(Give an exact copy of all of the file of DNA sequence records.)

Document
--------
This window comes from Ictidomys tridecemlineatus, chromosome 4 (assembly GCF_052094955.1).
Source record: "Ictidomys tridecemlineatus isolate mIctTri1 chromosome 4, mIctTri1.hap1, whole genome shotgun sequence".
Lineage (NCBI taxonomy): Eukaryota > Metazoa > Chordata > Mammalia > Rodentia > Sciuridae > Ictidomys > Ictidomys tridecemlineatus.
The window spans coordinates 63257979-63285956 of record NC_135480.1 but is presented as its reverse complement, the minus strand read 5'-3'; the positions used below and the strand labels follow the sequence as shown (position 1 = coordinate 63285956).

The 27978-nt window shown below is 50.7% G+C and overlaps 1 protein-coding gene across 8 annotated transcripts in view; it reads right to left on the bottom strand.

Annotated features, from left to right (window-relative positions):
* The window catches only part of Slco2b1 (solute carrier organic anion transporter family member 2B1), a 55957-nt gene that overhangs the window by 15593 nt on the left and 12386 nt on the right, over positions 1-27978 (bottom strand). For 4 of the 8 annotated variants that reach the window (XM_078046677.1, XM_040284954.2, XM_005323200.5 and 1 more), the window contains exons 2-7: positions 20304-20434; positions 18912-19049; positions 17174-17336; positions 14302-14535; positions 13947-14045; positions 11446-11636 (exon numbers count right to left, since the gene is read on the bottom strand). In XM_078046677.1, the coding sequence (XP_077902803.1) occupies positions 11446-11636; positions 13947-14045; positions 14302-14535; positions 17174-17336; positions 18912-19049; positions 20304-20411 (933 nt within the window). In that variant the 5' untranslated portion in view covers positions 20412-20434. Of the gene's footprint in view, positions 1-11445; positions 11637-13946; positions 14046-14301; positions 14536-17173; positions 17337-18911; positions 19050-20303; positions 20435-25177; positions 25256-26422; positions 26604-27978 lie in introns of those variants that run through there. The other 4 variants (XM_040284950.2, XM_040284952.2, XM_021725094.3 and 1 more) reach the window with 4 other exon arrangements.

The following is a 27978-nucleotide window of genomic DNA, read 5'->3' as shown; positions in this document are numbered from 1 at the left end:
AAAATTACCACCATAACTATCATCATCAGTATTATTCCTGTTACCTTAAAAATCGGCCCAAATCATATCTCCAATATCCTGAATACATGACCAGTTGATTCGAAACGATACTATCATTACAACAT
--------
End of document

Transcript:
This window comes from Ictidomys tridecemlineatus, chromosome 4 (assembly GCF_052094955.1).
Source record: "Ictidomys tridecemlineatus isolate mIctTri1 chromosome 4, mIctTri1.hap1, whole genome shotgun sequence".
Lineage (NCBI taxonomy): Eukaryota > Metazoa > Chordata > Mammalia > Rodentia > Sciuridae > Ictidomys > Ictidomys tridecemlineatus.
The window spans coordinates 63257979-63285956 of record NC_135480.1 but is presented as its reverse complement, the minus strand read 5'-3'; the positions used below and the strand labels follow the sequence as shown (position 1 = coordinate 63285956).

The 27978-nt window shown below is 50.7% G+C and overlaps 1 protein-coding gene across 8 annotated transcripts in view; it reads right to left on the bottom strand.

Annotated features, from left to right (window-relative positions):
* The window catches only part of Slco2b1 (solute carrier organic anion transporter family member 2B1), a 55957-nt gene that overhangs the window by 15593 nt on the left and 12386 nt on the right, over positions 1-27978 (bottom strand). For 4 of the 8 annotated variants that reach the window (XM_078046677.1, XM_040284954.2, XM_005323200.5 and 1 more), the window contains exons 2-7: positions 20304-20434; positions 18912-19049; positions 17174-17336; positions 14302-14535; positions 13947-14045; positions 11446-11636 (exon numbers count right to left, since the gene is read on the bottom strand). In XM_078046677.1, the coding sequence (XP_077902803.1) occupies positions 11446-11636; positions 13947-14045; positions 14302-14535; positions 17174-17336; positions 18912-19049; positions 20304-20411 (933 nt within the window). In that variant the 5' untranslated portion in view covers positions 20412-20434. Of the gene's footprint in view, positions 1-11445; positions 11637-13946; positions 14046-14301; positions 14536-17173; positions 17337-18911; positions 19050-20303; positions 20435-25177; positions 25256-26422; positions 26604-27978 lie in introns of those variants that run through there. The other 4 variants (XM_040284950.2, XM_040284952.2, XM_021725094.3 and 1 more) reach the window with 4 other exon arrangements.

The following is a 27978-nucleotide window of genomic DNA, read 5'->3' as shown; positions in this document are numbered from 1 at the left end:
AAAATTACCACCATAACTATCATCATCAGTATTATTCCTGTTACCTTAAAAATCGGCCCAAATCATATCTCCAATATCCTGAATACATGACCAGTTGATTCGAAACGATACTATCATTACAACAT